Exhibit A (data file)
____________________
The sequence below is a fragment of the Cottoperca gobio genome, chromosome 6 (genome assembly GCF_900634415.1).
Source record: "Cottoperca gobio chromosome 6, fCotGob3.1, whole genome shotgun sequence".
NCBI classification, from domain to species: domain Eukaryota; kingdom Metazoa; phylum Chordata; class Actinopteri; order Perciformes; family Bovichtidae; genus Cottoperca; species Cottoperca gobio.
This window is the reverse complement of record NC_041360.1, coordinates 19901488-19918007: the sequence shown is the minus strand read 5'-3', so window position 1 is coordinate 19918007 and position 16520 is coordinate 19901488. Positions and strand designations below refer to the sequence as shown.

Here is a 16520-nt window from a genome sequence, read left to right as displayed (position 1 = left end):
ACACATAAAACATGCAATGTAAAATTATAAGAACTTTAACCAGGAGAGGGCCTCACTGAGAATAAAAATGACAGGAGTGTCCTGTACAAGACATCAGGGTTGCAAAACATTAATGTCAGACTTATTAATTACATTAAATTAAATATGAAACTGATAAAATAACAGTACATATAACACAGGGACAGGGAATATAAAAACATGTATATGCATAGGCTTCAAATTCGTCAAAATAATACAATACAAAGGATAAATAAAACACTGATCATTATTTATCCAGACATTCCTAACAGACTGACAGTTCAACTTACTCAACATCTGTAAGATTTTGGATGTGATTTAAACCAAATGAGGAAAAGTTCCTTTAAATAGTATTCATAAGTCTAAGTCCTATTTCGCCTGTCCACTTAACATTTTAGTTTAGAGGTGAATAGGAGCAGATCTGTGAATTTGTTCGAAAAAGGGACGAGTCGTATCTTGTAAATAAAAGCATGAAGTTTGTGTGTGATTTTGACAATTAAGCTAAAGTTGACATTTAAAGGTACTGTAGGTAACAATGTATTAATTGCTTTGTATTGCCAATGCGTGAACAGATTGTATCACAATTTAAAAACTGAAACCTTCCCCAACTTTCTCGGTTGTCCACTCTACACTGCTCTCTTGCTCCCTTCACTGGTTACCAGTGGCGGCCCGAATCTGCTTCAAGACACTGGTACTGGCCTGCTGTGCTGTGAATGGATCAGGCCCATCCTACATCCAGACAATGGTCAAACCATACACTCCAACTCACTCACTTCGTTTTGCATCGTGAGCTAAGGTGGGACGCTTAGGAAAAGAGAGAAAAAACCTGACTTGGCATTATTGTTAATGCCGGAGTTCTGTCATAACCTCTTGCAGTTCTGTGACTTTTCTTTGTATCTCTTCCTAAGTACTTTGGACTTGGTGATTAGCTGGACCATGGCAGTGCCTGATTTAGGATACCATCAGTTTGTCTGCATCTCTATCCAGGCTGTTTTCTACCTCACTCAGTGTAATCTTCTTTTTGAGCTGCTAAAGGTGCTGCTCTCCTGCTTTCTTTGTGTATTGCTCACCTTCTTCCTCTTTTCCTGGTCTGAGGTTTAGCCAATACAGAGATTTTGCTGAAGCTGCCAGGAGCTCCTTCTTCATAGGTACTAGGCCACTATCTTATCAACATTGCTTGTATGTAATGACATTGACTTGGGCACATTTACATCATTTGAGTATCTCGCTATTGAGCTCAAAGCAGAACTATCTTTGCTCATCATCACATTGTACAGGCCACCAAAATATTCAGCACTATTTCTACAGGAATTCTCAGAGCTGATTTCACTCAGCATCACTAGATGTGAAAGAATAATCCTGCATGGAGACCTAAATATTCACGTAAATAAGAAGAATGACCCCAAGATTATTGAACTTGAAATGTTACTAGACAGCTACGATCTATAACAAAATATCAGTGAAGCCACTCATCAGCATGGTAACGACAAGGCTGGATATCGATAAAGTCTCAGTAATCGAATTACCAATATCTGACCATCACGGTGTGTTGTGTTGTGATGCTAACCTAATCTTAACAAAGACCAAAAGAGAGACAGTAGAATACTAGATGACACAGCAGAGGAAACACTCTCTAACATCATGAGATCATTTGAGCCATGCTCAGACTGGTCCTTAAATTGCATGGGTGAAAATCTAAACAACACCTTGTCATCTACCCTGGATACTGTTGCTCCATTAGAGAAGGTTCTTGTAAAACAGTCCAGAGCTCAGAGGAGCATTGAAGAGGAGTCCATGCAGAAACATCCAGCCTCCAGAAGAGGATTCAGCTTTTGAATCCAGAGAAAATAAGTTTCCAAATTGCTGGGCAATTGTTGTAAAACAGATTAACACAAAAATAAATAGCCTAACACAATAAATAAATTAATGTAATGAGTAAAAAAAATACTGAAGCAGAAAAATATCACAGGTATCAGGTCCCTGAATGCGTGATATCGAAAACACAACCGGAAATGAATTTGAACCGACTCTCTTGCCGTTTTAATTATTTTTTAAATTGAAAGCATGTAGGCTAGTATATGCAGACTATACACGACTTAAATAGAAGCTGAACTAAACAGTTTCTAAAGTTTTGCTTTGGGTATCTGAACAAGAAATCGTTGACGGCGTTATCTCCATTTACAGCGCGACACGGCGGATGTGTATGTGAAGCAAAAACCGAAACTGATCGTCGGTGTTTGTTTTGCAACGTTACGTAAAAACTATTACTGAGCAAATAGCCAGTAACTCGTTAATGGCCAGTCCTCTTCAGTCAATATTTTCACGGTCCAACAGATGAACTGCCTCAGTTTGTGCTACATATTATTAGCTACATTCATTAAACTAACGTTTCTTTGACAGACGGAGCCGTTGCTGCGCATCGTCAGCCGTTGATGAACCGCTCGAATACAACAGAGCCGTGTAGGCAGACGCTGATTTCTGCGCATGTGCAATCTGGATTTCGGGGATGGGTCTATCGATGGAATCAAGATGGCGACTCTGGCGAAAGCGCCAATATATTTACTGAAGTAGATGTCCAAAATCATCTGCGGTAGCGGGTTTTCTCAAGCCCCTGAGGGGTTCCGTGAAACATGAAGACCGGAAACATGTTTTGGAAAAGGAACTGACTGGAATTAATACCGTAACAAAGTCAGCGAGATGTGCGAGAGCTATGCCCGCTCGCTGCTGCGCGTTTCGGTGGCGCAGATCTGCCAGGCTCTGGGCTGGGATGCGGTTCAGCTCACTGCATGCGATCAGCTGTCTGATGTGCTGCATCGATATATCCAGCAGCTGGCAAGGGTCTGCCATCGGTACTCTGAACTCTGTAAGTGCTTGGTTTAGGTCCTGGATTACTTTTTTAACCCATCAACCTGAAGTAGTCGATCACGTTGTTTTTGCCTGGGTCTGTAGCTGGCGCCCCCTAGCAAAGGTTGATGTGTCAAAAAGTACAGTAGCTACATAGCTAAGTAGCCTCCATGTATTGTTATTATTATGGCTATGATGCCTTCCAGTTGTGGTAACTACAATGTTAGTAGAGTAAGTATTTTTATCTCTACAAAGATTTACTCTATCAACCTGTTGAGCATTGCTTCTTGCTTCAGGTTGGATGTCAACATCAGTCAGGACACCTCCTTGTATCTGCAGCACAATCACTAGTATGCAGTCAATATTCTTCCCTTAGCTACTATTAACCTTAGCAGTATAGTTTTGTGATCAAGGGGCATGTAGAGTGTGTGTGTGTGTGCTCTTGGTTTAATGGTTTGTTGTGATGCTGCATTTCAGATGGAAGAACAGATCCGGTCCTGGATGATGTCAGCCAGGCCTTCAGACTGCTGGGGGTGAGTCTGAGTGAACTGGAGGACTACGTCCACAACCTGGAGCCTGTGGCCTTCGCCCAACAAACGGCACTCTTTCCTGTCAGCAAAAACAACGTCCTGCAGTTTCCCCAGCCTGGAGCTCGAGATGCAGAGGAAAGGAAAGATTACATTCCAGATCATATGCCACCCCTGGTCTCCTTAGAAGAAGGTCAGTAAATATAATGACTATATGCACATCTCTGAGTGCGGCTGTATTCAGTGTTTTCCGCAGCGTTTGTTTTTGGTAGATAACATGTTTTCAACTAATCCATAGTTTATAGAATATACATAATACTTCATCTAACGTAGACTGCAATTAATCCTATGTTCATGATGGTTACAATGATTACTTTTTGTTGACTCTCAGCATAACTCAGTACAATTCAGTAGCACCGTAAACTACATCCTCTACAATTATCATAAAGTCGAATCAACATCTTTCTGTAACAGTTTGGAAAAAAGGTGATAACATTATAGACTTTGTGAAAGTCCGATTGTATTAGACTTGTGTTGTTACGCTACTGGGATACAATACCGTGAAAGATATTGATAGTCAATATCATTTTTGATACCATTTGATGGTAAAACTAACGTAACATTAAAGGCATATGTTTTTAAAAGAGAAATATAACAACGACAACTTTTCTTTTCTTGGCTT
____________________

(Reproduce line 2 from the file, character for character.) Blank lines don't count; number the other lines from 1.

Source record: "Cottoperca gobio chromosome 6, fCotGob3.1, whole genome shotgun sequence".